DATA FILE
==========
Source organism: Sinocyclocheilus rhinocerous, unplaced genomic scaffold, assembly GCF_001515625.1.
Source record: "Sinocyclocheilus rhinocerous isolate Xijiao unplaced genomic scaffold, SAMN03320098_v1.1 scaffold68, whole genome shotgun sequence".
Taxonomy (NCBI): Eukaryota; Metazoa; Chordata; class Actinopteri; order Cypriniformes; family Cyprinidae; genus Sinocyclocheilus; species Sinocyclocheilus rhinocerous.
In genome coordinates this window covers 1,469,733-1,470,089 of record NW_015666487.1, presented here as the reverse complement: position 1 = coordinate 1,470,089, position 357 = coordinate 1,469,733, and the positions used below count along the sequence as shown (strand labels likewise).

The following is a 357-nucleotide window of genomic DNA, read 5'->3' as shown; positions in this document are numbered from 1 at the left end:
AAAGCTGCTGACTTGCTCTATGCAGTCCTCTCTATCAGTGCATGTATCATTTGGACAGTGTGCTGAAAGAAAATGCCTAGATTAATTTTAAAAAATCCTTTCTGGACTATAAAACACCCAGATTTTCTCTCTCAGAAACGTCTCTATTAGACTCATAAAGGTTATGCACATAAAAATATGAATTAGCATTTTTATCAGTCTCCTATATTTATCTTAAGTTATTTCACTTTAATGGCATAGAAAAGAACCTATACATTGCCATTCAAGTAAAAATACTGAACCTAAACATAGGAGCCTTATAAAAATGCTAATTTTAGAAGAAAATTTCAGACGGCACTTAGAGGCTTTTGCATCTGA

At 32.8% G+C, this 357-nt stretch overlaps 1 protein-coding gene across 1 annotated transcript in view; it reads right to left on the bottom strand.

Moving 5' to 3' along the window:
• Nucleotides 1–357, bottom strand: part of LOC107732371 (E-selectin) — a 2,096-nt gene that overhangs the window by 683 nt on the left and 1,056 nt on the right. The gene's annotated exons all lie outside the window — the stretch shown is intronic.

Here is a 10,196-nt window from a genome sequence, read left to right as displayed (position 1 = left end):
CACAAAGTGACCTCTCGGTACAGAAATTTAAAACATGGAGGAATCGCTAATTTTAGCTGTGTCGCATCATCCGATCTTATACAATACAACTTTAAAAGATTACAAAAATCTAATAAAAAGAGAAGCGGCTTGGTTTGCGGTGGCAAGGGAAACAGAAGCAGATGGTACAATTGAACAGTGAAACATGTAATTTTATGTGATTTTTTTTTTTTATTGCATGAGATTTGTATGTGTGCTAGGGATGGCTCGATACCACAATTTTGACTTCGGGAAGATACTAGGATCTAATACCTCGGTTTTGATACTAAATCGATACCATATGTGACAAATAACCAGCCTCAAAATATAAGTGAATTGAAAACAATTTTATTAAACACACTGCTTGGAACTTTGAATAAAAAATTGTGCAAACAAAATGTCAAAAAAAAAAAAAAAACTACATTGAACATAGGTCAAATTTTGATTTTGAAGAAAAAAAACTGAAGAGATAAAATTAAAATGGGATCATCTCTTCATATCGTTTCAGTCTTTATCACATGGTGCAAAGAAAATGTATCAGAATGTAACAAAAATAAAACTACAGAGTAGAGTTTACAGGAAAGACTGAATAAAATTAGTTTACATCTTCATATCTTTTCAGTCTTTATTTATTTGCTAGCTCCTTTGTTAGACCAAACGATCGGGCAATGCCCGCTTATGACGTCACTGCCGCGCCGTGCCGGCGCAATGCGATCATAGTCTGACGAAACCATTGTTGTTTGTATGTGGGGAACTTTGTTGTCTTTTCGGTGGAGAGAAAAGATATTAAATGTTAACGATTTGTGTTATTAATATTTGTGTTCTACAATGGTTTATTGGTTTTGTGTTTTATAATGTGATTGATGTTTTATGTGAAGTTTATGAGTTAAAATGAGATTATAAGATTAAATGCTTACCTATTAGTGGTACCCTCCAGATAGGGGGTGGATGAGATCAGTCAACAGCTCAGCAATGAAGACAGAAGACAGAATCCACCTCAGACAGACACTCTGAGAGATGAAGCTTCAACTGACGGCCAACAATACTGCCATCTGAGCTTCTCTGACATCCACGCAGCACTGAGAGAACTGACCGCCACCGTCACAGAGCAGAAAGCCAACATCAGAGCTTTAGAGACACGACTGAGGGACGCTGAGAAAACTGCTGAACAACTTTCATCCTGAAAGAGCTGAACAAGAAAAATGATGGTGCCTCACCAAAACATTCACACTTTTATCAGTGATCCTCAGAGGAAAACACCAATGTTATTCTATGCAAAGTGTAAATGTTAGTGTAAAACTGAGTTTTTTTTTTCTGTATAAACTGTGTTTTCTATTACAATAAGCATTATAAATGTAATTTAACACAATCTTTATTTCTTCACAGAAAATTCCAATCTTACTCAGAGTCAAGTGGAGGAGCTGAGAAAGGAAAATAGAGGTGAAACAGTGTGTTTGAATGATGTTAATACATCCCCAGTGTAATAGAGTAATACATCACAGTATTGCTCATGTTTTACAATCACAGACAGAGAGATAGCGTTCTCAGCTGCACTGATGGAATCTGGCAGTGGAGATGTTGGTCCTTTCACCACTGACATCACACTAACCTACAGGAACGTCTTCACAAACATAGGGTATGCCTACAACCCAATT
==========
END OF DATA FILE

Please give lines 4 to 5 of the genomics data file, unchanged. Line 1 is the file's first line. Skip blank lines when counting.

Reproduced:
In genome coordinates this window covers 1,469,733-1,470,089 of record NW_015666487.1, presented here as the reverse complement: position 1 = coordinate 1,470,089, position 357 = coordinate 1,469,733, and the positions used below count along the sequence as shown (strand labels likewise).

The following is a 357-nucleotide window of genomic DNA, read 5'->3' as shown; positions in this document are numbered from 1 at the left end: